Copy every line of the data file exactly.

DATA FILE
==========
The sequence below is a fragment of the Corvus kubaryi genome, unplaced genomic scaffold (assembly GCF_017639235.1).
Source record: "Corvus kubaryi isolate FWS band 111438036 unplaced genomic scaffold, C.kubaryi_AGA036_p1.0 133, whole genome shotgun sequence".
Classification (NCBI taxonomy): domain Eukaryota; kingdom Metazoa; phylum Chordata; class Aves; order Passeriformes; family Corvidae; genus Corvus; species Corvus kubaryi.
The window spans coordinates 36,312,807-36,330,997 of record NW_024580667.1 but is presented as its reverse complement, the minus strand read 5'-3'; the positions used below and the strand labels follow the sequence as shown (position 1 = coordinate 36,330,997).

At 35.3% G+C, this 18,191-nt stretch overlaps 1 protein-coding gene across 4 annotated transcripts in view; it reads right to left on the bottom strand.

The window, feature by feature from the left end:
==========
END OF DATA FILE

The sequence below is a fragment of the Corvus kubaryi genome, unplaced genomic scaffold (assembly GCF_017639235.1).
Source record: "Corvus kubaryi isolate FWS band 111438036 unplaced genomic scaffold, C.kubaryi_AGA036_p1.0 133, whole genome shotgun sequence".
Classification (NCBI taxonomy): domain Eukaryota; kingdom Metazoa; phylum Chordata; class Aves; order Passeriformes; family Corvidae; genus Corvus; species Corvus kubaryi.
The window spans coordinates 36,312,807-36,330,997 of record NW_024580667.1 but is presented as its reverse complement, the minus strand read 5'-3'; the positions used below and the strand labels follow the sequence as shown (position 1 = coordinate 36,330,997).

At 35.3% G+C, this 18,191-nt stretch overlaps 1 protein-coding gene across 4 annotated transcripts in view; it reads right to left on the bottom strand.

The window, feature by feature from the left end: